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State v. Carpenter

Court of Appeals of Ohio, Fourth District, Meigs

December 8, 2017

STATE OF OHIO, Plaintiff-Appellee,
ANTHONY A. CARPENTER, Defendant-Appellant.

          Timothy Young, Ohio State Public Defender, and Katherine R. Ross-Kinzie, Assistant Ohio State Public Defender, Columbus, Ohio, for Appellant.

          Colleen S. Williams, Meigs County Prosecuting Attorney, and James K. Stanley, Assistant Meigs County Prosecuting Attorney, Pomeroy, Ohio, for Appellee.


          Matthew W. McFarland, Judge.

         {¶1} Anthony A. Carpenter appeals the judgment entry of the Meigs County Common Pleas Court, dated August 23, 2016. In June 2016, Carpenter entered a plea of guilty to one count of Burglary, a violation of RC. 2911.12(A)(3) of the Ohio Revised Code. On appeal, Carpenter asserts the trial court erred by sentencing him to a maximum prison term. He also asserts the trial court erred by its failure to properly calculate the jail time credit to which he was entitled. After carefully reviewing the record, we find no merit to either assignment of error. Accordingly, we overrule both assignments of error and affirm the judgment of the trial court.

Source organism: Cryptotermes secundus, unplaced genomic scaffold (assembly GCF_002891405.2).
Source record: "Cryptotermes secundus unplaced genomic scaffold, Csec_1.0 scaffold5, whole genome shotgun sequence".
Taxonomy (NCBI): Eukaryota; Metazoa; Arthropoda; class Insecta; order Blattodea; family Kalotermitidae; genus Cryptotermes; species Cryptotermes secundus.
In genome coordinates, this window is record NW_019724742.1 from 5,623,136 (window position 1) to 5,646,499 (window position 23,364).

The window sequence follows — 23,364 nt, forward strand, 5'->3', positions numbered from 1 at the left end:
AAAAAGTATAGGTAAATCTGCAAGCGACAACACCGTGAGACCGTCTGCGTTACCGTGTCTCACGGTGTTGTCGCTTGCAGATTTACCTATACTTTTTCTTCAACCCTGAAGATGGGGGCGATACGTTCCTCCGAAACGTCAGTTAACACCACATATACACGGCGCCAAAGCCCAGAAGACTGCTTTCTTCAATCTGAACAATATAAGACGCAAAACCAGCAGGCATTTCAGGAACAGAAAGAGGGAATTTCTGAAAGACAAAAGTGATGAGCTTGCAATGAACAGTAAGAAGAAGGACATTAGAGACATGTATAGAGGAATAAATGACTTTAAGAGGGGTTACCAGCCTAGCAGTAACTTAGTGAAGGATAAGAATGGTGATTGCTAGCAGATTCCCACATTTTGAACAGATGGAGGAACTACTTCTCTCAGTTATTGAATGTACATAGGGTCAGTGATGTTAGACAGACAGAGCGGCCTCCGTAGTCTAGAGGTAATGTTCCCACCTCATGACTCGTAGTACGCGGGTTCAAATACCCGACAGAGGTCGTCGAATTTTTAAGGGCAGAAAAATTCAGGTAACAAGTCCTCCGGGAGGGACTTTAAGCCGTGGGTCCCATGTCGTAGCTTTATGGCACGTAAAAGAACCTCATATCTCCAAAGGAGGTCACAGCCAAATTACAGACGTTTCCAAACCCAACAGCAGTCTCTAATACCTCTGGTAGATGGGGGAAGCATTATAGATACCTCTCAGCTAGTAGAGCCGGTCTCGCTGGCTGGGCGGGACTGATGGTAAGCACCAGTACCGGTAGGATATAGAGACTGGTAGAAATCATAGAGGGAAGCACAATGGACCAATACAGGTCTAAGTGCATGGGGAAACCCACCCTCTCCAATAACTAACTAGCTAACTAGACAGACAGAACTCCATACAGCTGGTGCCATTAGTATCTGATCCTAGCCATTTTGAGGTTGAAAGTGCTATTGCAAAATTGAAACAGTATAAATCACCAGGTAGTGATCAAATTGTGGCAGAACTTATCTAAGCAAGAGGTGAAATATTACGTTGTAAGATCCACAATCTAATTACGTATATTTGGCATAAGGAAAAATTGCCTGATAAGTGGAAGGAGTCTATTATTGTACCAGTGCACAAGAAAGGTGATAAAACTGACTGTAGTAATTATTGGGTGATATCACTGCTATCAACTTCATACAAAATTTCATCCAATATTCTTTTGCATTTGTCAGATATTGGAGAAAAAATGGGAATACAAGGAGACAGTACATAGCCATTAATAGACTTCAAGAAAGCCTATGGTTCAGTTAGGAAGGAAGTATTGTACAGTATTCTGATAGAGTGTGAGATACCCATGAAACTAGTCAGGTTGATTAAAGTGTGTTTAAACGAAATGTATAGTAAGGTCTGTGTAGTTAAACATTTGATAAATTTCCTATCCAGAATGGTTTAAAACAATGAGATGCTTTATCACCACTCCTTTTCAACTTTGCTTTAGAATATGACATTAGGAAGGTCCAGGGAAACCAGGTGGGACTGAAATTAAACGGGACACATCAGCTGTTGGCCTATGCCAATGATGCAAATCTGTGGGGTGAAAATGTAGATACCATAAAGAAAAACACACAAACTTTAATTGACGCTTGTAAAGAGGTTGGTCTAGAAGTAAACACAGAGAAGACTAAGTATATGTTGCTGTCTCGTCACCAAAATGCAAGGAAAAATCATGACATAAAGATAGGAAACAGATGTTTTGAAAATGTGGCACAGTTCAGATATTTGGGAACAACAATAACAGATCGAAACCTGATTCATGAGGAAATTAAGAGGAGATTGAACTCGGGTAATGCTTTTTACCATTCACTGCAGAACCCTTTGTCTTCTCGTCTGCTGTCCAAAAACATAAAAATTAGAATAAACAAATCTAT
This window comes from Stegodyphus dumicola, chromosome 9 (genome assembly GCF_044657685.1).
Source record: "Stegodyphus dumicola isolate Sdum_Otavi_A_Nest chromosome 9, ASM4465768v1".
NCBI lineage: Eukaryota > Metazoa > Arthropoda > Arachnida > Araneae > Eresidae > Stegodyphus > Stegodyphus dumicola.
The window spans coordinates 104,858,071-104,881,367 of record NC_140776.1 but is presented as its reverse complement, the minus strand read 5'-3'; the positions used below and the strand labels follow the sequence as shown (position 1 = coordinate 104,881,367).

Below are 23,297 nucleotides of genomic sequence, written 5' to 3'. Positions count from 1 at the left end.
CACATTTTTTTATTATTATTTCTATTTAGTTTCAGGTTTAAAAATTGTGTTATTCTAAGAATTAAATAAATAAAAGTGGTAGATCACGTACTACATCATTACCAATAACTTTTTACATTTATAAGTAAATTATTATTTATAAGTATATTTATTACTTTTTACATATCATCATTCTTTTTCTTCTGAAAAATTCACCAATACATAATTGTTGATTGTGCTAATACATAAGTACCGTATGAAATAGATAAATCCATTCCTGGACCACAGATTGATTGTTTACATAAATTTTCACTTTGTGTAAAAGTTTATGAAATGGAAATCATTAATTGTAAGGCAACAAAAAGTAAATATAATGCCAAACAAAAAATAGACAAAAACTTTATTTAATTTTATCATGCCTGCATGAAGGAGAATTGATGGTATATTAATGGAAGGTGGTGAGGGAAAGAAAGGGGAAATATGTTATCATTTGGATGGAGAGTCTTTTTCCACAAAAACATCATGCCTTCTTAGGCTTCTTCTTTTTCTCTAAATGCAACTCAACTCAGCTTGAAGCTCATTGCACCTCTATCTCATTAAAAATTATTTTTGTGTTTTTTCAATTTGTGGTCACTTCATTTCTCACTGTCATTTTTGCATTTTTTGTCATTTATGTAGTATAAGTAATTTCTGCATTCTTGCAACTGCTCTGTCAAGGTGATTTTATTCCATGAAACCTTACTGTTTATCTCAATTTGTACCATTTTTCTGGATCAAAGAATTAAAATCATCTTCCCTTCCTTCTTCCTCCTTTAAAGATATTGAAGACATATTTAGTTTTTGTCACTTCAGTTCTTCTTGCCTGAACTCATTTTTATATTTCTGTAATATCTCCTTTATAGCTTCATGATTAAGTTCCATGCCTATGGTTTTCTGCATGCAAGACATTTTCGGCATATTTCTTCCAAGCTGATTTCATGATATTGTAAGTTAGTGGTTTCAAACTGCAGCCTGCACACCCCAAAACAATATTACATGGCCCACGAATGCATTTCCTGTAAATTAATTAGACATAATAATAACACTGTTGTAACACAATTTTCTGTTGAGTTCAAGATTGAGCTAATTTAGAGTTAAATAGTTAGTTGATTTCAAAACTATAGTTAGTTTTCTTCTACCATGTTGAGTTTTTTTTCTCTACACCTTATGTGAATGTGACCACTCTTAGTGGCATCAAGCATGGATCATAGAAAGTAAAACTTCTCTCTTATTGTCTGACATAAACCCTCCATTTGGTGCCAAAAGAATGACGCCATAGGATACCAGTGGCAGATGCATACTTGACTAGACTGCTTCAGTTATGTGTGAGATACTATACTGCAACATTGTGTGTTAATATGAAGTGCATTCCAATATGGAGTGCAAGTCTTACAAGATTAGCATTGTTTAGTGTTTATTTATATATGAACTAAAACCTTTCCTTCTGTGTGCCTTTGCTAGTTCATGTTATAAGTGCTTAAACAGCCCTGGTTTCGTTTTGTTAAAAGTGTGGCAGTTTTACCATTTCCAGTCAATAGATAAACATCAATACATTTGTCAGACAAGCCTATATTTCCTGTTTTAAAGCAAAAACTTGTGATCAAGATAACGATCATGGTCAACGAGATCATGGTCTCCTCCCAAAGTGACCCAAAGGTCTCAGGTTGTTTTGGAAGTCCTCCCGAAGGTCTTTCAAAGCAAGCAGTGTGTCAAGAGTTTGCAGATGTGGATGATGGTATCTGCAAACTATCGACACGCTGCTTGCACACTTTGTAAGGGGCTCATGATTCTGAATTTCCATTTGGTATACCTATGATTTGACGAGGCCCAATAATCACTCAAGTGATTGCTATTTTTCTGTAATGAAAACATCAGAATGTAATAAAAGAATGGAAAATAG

{¶2} On or about December 3, 2014, Anthony A. Carpenter burglarized his father's home. Appellant was confined in jail from December 2, 2014 through December 11, 2014. On March 20, 2015, Appellant was indicted for one count of burglary, R.C. 2911.12(A)(3), a felony of the third degree. On April 15, 2015, Appellant was arraigned on the indictment for burglary, case number 14CR231.

         {¶3} The trial court held pretrials on November 9, 2015 and November 23, 2015. Appellant failed to appear for the November 9, 2015 pretrial. On November 23, 2015, Appellant was scheduled for a change of plea hearing, which was to take place on December 21, 2015.